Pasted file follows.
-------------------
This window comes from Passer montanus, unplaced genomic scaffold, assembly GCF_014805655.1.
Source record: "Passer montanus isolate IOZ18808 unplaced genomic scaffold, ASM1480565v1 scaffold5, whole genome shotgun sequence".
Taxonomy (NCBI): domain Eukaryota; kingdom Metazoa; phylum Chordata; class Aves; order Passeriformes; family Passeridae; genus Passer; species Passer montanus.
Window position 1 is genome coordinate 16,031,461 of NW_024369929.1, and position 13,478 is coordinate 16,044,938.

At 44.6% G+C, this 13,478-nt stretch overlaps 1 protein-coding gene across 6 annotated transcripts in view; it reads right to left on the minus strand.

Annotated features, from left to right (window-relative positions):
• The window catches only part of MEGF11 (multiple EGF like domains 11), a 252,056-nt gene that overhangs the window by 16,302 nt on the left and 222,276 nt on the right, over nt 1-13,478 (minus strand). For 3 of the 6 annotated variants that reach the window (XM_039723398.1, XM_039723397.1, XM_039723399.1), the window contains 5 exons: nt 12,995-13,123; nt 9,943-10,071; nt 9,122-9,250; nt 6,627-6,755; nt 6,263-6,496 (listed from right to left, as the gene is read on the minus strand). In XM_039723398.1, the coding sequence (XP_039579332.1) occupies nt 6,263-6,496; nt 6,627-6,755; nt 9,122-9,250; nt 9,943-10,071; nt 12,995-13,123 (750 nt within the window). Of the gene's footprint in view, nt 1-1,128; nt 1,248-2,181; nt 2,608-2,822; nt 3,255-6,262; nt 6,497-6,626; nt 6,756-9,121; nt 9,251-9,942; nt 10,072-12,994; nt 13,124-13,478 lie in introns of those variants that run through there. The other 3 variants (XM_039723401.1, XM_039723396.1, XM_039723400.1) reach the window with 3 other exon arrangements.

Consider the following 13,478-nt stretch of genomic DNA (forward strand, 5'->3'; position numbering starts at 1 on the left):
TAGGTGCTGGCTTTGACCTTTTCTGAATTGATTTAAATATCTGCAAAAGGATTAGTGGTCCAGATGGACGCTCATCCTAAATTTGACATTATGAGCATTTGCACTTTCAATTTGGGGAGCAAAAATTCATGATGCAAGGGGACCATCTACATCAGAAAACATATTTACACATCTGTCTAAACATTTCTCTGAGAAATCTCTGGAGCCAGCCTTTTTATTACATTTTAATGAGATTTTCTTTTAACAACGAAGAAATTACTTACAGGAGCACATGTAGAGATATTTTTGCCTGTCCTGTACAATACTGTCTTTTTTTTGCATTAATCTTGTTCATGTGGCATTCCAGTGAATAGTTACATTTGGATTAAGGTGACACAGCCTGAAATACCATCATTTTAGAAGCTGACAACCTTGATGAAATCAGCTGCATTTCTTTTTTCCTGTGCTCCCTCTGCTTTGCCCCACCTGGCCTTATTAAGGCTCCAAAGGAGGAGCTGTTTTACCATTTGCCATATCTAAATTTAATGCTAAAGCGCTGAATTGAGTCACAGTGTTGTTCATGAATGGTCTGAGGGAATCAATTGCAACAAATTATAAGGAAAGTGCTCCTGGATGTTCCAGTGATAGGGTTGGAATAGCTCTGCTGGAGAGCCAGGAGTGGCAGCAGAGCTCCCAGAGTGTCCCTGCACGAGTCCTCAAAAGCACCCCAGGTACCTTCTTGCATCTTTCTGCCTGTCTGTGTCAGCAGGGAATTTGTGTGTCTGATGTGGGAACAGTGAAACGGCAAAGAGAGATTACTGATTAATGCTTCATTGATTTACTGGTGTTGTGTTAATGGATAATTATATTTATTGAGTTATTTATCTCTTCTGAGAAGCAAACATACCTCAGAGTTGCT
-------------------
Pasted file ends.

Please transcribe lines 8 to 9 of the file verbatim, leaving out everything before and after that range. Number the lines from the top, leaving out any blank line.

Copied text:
Consider the following 13,478-nt stretch of genomic DNA (forward strand, 5'->3'; position numbering starts at 1 on the left):
TAGGTGCTGGCTTTGACCTTTTCTGAATTGATTTAAATATCTGCAAAAGGATTAGTGGTCCAGATGGACGCTCATCCTAAATTTGACATTATGAGCATTTGCACTTTCAATTTGGGGAGCAAAAATTCATGATGCAAGGGGACCATCTACATCAGAAAACATATTTACACATCTGTCTAAACATTTCTCTGAGAAATCTCTGGAGCCAGCCTTTTTATTACATTTTAATGAGATTTTCTTTTAACAACGAAGAAATTACTTACAGGAGCACATGTAGAGATATTTTTGCCTGTCCTGTACAATACTGTCTTTTTTTTGCATTAATCTTGTTCATGTGGCATTCCAGTGAATAGTTACATTTGGATTAAGGTGACACAGCCTGAAATACCATCATTTTAGAAGCTGACAACCTTGATGAAATCAGCTGCATTTCTTTTTTCCTGTGCTCCCTCTGCTTTGCCCCACCTGGCCTTATTAAGGCTCCAAAGGAGGAGCTGTTTTACCATTTGCCATATCTAAATTTAATGCTAAAGCGCTGAATTGAGTCACAGTGTTGTTCATGAATGGTCTGAGGGAATCAATTGCAACAAATTATAAGGAAAGTGCTCCTGGATGTTCCAGTGATAGGGTTGGAATAGCTCTGCTGGAGAGCCAGGAGTGGCAGCAGAGCTCCCAGAGTGTCCCTGCACGAGTCCTCAAAAGCACCCCAGGTACCTTCTTGCATCTTTCTGCCTGTCTGTGTCAGCAGGGAATTTGTGTGTCTGATGTGGGAACAGTGAAACGGCAAAGAGAGATTACTGATTAATGCTTCATTGATTTACTGGTGTTGTGTTAATGGATAATTATATTTATTGAGTTATTTATCTCTTCTGAGAAGCAAACATACCTCAGAGTTGCT